Even though I’d had the lightbulb moment in school I don’t think I really understood what it meant to work in fashion. During college I started realising what my interests were and that was that. The fashion world was calling me.

How did you get your foot in the door at THE ICONIC?

THE ICONIC was very much a case of the right timing—and really hard work. The online retailer had just launched when I was interning for a surf label, Vanguard Clothing, in Brisbane. The Vanguard guys told me about this new online store the label was stocked in and planted the idea to set my sights on working there. Next thing I knew, I had packed my bags and was moving to Sydney with that very goal in mind. It was a big bonus that they connected the dots for me with people in the company.

Fast forward a few weeks later and THE ICONIC was advertising for interns. After getting the internship I worked my butt off—outside of my internship responsibilities I would wake up early to do work on their social media before starting work at my actual job, and then again during my lunch break and in the evenings. One thing lead to another and in just three short (crazy) weeks I had landed my first full time dream job.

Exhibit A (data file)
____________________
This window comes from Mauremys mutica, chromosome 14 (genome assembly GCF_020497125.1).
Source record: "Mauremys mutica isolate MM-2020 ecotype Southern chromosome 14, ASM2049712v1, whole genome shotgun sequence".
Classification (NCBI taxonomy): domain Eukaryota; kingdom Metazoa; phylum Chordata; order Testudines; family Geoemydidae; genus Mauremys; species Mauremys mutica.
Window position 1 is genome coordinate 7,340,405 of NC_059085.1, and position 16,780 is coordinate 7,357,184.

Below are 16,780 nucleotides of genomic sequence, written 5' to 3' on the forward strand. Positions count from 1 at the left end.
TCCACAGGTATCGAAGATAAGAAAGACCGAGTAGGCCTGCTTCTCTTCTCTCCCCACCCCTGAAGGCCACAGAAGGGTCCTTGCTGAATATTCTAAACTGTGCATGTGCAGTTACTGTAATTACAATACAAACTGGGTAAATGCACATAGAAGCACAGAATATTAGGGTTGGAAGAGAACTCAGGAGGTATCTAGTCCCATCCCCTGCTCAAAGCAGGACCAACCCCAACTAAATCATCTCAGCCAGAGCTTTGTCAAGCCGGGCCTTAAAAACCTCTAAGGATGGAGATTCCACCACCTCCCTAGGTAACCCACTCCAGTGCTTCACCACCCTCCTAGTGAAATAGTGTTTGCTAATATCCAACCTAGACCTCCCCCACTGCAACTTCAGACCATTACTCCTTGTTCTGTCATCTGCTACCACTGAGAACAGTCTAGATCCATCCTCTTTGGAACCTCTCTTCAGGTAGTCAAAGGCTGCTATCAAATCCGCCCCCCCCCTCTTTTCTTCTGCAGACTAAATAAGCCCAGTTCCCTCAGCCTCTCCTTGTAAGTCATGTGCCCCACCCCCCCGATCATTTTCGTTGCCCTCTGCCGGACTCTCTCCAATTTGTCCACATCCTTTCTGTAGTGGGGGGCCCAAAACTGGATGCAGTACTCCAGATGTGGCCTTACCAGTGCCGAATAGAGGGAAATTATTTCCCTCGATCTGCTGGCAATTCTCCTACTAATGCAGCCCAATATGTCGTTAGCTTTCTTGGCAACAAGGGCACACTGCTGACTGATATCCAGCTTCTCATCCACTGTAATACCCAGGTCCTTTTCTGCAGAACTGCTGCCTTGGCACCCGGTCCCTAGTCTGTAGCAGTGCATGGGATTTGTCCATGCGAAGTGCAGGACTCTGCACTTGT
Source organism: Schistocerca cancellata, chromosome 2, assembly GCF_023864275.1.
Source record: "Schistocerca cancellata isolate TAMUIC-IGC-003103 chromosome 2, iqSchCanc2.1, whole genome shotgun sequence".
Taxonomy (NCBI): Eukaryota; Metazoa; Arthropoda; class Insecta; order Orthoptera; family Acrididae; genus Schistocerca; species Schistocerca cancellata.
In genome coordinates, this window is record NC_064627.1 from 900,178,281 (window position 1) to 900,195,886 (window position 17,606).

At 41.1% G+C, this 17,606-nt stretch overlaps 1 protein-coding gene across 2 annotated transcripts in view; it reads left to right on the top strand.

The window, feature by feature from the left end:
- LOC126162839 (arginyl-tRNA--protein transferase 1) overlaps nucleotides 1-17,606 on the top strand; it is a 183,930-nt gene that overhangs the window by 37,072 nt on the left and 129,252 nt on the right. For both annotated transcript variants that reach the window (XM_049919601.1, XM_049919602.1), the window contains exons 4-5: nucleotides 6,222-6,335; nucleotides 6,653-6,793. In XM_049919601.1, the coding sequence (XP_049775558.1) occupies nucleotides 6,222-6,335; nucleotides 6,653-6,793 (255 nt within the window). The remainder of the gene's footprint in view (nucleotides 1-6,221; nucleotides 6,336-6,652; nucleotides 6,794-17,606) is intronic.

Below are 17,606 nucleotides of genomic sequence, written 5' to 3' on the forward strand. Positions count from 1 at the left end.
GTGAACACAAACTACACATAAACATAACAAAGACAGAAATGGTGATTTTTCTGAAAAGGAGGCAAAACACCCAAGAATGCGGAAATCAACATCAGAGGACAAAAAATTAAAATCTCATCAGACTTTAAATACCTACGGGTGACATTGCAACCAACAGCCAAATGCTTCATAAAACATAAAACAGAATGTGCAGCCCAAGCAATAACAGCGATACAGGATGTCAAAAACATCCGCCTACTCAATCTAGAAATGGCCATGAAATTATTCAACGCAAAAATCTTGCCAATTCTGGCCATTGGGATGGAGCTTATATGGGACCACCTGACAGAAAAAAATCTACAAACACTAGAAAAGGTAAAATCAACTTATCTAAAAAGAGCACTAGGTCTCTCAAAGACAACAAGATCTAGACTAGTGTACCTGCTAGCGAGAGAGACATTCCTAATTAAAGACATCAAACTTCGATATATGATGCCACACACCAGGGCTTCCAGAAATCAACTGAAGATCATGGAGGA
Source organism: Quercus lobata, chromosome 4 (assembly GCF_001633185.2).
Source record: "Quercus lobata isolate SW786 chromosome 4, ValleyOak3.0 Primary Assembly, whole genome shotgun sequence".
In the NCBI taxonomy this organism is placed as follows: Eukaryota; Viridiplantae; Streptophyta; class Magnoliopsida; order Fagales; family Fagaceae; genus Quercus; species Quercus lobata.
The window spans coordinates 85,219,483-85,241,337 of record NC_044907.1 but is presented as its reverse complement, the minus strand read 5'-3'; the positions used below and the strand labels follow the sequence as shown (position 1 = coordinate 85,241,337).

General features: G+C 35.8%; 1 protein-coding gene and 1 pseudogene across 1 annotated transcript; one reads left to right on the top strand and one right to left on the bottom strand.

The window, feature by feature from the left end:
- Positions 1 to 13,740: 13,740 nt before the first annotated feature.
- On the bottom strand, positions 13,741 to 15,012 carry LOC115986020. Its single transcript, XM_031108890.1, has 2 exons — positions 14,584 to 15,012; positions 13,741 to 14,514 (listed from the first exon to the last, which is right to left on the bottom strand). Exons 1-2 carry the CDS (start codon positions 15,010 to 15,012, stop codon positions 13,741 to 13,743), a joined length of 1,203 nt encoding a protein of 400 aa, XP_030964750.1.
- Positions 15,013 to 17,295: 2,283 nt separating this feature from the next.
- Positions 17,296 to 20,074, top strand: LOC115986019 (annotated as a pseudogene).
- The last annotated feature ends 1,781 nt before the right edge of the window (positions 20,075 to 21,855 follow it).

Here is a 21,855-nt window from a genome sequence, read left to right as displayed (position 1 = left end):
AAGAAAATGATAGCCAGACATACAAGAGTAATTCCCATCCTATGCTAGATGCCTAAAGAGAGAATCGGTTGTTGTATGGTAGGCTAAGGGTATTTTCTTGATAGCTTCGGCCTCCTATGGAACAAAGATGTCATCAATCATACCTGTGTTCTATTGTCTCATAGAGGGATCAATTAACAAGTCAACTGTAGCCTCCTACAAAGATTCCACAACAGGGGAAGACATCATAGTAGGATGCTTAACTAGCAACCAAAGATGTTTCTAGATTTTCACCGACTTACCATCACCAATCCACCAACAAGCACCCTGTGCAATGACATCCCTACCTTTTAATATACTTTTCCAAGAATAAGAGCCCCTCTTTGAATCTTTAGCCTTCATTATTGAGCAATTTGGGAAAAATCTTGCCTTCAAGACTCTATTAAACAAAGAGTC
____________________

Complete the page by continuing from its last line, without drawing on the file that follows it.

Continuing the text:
Does THE ICONIC still take on interns?

Yes but it’s a bit trickier, the landscape has changed a lot in the last few years. Gone are the days you can just walk into a business and work for free to gain experience. I’m not entirely clear on the new laws but to protect both parties it’s a requirement for internships to contribute towards course study. Heck, it may even have to be paid now!

Do you think internship experience is essential to work in marketing/pr/editorial?